If you can read, you can cook. Right? There is some truth in that. Reading and following instructions are fundamental to the process.
So, does it follow that if you can count, you can dance?
Sometimes, some days, all I've got going for me are the numbers 1, 2, 3, 4, 5, 6, 7, 8.
For example, I took a couple of jazz classes in New York a few years ago. I was nervous going in. The warmup? No problem, went fine. The music? Michael Jackson. A known quantity.
The choreography? Oh yeah, the combination. Yeah, that was harder. It had all of these quick turns and changes of direction. After class, she told me that her apartment was small, so when she made up the combinations, she had to keep changing directions. Well, I needed a map. I couldn't remember what came next. Where to go. Where to look.
For 15 minutes, I was working on the first 32 counts, and she'd moved on. Moved on! The song was half over, and I was still working on the beginning. I moved to the back of the room, to get out of the way of other dancers. I looked at the clock -- nearly 40 minutes left in class. 40 minutes of potential humiliation. I wondered if I ought to fein a cramp or grab my dance bag and run out of the studio gagging, with my hand cupped to my mouth.
After four years in adult dance classes, I recognize the look on other dancers' faces when they are new and feeling in over their heads. The teacher teaches too fast. The steps are too hard. The music is unfamiliar. Those things may be true, but here's what I believe: You're the only one who knows that. And you're your own worst critic. No one is there to watch you. That huge 9-foot mirror? That's for you. Dancers watch themselves. So if you ever find yourself in that situation, decide what it will take for you to stay in the class.
In those painful situations, I decide to focus on one.step.at.a.time. It makes me appear quite serious. So be it. I stuck it out in that particular NY class by breaking her choreography into pieces and thinking only about those pieces before moving on. Count one: right foot. Count two: both arms up/knee up. Count three: jump. It is tedious. But after I embraced that strategy, I was HAPPY to have 40 minutes with the combination. At first, it seemed like an eternity. Time became my ally, because the class danced the combination many, many times. By the end of the class, I had learned about 2/3 of it, and not especially well. But I got to "dance it" and I felt pretty good. After class, I thanked the teacher for a fun class. She smiled, she knew I'd been struggling. "I can tell you know a lot," she said with a helpful shrug.
At least I know how to count ...
Of course, sometimes that flies out the window, and two experiences come to mind.
I accidentally found myself in an advanced modern class a few years ago. (I thought I was waiting for ballet to begin.) By the time I realized my mistake, I thought it would be rude to leave. So I stayed. [cue raucous laughter]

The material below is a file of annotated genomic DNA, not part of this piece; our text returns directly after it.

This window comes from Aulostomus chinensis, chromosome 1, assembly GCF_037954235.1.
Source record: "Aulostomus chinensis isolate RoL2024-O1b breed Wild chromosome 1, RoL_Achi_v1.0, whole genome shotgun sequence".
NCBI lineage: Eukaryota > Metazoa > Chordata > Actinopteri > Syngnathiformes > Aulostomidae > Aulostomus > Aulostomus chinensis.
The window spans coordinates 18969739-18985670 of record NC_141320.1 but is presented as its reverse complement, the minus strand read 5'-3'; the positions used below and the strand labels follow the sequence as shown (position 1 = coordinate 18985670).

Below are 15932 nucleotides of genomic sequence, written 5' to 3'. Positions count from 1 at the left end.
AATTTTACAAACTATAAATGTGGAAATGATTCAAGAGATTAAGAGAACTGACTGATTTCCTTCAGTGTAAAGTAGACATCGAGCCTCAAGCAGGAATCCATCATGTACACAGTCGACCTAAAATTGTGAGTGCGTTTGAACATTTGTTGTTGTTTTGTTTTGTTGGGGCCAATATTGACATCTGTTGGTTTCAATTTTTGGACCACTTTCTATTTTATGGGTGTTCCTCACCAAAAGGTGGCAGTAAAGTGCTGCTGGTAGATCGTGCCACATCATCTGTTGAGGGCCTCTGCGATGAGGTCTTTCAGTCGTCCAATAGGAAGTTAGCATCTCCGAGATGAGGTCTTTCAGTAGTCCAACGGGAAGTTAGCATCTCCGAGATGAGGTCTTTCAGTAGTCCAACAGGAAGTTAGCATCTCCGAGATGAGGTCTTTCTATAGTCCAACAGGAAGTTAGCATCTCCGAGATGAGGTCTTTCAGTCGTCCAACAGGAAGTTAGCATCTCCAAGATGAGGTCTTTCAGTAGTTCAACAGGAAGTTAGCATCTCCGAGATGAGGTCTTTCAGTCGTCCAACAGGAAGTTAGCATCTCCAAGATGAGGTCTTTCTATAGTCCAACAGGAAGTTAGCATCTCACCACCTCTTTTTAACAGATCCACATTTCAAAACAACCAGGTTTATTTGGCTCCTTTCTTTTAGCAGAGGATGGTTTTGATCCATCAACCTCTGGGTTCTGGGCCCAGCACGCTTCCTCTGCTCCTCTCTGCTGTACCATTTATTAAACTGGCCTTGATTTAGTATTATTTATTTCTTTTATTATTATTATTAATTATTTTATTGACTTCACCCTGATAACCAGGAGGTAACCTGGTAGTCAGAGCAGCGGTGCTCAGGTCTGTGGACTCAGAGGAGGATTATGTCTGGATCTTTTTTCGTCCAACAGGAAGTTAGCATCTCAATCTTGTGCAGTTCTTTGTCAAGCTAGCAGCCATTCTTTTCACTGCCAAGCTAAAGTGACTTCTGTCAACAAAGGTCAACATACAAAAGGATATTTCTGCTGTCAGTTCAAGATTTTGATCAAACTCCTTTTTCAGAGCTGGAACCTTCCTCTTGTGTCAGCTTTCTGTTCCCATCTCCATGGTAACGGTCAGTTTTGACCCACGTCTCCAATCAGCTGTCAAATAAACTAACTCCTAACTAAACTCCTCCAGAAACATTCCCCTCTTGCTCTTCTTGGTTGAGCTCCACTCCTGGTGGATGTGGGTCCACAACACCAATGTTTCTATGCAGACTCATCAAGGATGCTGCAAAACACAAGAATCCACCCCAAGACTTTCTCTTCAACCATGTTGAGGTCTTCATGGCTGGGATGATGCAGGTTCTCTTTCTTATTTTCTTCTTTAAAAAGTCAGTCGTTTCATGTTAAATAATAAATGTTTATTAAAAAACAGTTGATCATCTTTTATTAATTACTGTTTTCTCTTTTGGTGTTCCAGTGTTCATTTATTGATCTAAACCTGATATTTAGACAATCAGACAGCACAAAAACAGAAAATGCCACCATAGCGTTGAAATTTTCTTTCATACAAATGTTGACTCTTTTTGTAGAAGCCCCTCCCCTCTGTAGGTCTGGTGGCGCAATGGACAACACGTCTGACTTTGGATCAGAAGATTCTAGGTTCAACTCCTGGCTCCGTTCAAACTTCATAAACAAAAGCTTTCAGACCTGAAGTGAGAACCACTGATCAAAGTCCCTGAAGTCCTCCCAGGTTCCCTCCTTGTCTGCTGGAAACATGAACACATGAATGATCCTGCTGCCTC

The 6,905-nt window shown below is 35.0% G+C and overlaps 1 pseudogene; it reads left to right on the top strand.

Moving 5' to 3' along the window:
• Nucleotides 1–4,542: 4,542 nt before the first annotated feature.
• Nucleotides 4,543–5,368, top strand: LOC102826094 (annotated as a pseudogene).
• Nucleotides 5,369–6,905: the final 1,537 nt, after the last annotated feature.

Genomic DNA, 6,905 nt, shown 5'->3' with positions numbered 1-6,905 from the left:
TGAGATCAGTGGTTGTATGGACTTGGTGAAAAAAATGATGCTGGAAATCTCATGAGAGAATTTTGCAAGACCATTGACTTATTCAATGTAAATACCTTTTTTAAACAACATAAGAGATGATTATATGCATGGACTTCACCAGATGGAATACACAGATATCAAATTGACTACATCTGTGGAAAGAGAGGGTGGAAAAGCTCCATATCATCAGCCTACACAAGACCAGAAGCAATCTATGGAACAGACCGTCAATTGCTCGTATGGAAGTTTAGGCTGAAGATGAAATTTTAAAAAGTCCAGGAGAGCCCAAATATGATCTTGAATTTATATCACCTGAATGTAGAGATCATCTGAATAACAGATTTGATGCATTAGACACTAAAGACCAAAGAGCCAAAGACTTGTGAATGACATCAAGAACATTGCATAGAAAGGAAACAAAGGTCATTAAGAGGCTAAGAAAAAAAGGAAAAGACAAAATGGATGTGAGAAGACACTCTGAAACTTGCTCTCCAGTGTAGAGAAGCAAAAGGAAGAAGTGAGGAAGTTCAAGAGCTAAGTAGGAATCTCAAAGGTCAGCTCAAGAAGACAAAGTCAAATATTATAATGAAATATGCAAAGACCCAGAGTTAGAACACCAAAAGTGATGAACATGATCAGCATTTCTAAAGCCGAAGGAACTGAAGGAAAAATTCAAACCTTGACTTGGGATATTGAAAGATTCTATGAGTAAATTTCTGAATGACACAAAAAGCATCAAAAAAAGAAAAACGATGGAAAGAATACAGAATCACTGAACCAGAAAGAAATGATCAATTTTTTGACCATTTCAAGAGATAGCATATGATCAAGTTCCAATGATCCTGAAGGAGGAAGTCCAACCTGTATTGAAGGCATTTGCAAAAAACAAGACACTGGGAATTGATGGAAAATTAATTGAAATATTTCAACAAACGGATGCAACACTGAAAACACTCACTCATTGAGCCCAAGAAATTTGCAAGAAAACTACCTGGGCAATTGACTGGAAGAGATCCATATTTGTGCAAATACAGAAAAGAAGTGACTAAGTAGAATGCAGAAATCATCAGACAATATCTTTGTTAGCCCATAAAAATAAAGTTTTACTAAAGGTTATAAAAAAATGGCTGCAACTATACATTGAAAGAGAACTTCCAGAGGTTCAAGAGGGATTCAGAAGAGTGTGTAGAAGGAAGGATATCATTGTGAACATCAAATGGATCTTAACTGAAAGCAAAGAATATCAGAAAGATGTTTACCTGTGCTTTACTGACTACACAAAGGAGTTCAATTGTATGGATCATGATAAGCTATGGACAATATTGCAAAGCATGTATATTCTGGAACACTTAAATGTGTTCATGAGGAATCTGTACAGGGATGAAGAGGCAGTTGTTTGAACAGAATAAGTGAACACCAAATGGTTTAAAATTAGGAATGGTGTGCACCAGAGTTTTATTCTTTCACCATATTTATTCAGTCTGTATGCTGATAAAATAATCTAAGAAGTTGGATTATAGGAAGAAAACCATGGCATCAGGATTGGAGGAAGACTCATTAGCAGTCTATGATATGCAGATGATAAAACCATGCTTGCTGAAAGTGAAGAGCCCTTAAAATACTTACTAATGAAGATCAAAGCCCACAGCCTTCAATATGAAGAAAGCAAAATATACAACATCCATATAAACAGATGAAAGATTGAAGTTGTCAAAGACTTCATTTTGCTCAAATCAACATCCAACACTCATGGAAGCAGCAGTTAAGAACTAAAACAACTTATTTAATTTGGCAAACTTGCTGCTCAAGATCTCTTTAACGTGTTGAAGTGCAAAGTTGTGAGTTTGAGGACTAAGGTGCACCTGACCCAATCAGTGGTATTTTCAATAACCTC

I have very little (read: practically none) "vocabulary" of modern dance movement in my body. Toward the end of the 90-minute (!) class, I was applying my one-count-at-a-time strategy. Except this dance was counted in sevens and in movements that I have no names for. The teacher came and whispered in my ear: "I know you've never done this before, it's okay. I don't know where we get the impression that we need to be perfect when we dance."
"Ballet teachers," I whispered back.
So what about hip-hop? Hahahahaha...yeah. Tonight I took a hip-hop class that is completely new to me. I knew what I was getting into. There's not really any counting in hip-hop. Maybe and-an-eight. Maybe and-a-one. You may hit the beginning middle and end of a phrase -- but hip-hop choreography floats between the lyric, an ever-shifting bassline, percussion -- the movement is precise but smooth. (It sure wouldn't hurt if I listened to hip-hop music, but I don't.)
As one of my dance friends said to me a few years ago, referring to our Broadway jazz class, "it was a revelation that I could get better at something for which I have no natural ability." That's the way I look at hip-hop. Bring it on, I'll work on it, surely something will happen. Can't get worse, right?
My friend Rachel nailed it this week when she wrote about being okay with being terrified when you're doing something new. I was channeling a little bit of that NY jazz class in hip-hop tonight when I found myself looking at the clock. I was so bad, the teacher singled me out for a sweet "do what you can" pep talk. I'd be lying if I said THAT wasn't a little embarrassing. I really wanted to look him in the eye and say "It's okay, don't worry about me. I'm here to do what I can and learn what I can't."
And even when I'm bad, it's all good.
And it's still fun.